Tuesday, 14 February 2012
Micheál Martin (Leader of the Opposition; Cork South Central, Fianna Fail)
My question related to the progress made in regard to the proposed referendum to abolish the Seanad, and I did not get much beyond a statement that work is proceeding, which has been the line for the past 12 months. There seems to have been very little work put into this in advance of the election and one could be of the view that this proposal was tabled with a view to electoral popularity as opposed to being well thought out.
Our view is that the broader issue of fundamental reform of how Parliament does its business is required in regard to the proposed constitutional convention. We should consider whether we need a bicameral or unicameral Parliament. For example, if there was only one Chamber with the current Oireachtas, there would be a very unhealthy scenario with the Government having a significant Dáil majority, ramming legislation through and imposing guillotines, with no opportunity for debate in a second Chamber.
Will the Taoiseach produce an interim paper as internal work must be ongoing on options? How many articles will need to be amended, for example, and what is the impact of the proposal on the wider Constitution? What kind of ideas are being formulated? If an interim paper could be published on a proposed constitutional amendment to abolish the Seanad, it would be helpful to the debate. Many people have different views on the issue and the failure of this Oireachtas, for example, to deal adequately with European Union affairs on an ongoing basis or properly embrace the all-island economy and the North-South relationship, in conjunction with evaluating legislation.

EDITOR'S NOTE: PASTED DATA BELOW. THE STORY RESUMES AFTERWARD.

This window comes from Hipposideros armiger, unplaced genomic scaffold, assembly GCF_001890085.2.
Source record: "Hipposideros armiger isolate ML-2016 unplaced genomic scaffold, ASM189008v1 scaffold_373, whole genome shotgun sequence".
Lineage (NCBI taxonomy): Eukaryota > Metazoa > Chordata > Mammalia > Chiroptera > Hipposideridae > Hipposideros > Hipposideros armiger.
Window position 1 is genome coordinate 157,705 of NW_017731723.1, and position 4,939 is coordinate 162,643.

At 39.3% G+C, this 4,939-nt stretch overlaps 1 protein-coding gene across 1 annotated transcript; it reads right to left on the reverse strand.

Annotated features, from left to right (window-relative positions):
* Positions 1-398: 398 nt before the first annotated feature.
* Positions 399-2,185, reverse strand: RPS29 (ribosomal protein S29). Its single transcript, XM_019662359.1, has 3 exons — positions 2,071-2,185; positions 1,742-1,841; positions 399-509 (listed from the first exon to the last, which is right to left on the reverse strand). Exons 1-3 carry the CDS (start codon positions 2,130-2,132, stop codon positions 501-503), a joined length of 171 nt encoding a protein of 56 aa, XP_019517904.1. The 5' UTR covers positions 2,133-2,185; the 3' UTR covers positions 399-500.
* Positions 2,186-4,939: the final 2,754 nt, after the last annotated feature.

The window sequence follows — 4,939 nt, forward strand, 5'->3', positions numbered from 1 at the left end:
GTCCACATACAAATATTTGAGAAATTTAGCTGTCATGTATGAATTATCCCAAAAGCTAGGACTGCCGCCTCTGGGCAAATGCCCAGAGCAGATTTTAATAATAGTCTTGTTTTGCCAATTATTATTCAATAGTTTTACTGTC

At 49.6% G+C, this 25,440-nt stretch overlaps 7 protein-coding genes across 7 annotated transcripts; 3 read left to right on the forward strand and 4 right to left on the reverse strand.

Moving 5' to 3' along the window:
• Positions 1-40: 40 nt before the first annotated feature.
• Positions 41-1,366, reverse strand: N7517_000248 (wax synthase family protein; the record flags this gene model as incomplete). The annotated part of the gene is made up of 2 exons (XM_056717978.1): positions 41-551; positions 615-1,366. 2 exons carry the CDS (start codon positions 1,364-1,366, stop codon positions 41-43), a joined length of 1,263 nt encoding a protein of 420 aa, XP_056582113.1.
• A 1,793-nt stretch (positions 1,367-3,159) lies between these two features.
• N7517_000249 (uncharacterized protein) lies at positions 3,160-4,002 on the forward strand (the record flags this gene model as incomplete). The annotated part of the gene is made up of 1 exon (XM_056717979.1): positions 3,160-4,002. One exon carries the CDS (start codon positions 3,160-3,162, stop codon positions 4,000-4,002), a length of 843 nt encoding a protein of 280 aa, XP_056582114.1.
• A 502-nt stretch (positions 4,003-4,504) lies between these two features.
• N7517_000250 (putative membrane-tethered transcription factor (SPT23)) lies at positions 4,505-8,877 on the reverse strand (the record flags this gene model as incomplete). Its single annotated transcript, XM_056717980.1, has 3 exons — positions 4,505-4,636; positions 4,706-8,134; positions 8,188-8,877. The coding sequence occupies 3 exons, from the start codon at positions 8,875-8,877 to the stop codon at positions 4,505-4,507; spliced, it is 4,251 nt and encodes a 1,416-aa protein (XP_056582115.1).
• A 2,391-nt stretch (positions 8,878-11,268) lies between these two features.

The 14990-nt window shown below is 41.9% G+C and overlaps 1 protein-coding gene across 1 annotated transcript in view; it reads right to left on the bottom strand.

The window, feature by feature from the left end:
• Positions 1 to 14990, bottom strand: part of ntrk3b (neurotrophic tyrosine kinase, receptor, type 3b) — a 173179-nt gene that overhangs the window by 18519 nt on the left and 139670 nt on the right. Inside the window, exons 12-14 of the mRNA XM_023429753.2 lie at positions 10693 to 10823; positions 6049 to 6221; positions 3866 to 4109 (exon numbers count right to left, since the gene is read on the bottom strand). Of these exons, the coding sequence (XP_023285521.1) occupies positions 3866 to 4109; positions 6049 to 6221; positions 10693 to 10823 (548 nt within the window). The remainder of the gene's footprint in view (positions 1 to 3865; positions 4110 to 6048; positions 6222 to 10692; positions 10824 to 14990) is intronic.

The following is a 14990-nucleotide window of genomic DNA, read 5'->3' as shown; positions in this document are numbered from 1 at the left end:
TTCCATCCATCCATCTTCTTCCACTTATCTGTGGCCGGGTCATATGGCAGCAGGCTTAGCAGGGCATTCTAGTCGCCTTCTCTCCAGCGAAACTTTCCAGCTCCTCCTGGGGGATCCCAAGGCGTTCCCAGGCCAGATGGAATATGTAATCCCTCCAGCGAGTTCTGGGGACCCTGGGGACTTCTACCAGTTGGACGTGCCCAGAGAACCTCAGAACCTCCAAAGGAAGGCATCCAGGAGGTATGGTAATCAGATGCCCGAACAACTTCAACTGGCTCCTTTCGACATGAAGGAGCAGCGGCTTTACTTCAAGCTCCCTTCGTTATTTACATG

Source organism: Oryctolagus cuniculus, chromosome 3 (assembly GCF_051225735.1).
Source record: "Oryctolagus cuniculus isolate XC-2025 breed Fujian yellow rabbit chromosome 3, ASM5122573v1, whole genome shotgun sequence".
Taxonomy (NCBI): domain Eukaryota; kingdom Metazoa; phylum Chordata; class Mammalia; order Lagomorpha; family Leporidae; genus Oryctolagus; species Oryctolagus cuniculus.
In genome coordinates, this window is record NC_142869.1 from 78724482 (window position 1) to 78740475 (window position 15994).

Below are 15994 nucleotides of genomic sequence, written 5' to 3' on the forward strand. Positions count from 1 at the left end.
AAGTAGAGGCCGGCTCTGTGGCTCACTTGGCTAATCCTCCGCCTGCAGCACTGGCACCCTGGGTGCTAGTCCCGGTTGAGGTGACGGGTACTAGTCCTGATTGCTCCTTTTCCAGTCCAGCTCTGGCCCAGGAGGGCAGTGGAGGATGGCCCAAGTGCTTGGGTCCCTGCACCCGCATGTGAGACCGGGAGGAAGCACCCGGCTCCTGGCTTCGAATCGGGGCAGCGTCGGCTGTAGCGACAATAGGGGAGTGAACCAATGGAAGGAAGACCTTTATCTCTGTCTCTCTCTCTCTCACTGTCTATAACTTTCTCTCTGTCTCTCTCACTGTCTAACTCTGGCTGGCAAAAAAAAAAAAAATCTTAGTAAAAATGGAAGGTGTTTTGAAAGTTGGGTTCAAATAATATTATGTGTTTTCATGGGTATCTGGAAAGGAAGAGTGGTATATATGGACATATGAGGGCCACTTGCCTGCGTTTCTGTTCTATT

There is also a need to radically reform how this House works. The collapse of the financial and banking world was global and not restricted to this country, and even now Spain, France and other countries are beginning to own up to their banking issues. Nevertheless, banking was only discussed once in this House in 12 years before the crisis. What does that teach us and what are we learning from that? It is not an example of a House working properly, irrespective of who occupies certain seats.
A constitutional convention relating to the abolition of the Seanad should not be done in isolation of more fundamental reform of this House. There should be real separation of Parliament from the Executive, and the Parliament should not be controlled by the Executive, as it has been almost from the foundation of the State. Perhaps members of the Government should no longer be Members of Parliament when they take up office. Those are the kinds of radical ideas we would like considered. We could examine the possibility of direct franchise to a second Chamber.
With regard to the fiscal treaty, I would like the Taoiseach’s comment on the breaking news that French Prime Minister François Fillon has apparently stated that a referendum will be necessary for France to adopt a fiscal rule to balance its budget. Last July, the National Assembly and the Senate independently approved writing a fiscal rule into that country’s constitution, although it was never taken to the congress of both houses, a necessary step to change the French Constitution. It is interesting that Mr. Fillon believes it necessary to hold a referendum on writing a golden rule for the budget into that constitution. In other words, there are varying political views on the issue and I would appreciate the Taoiseach’s commentary on that development regarding the fiscal treaty.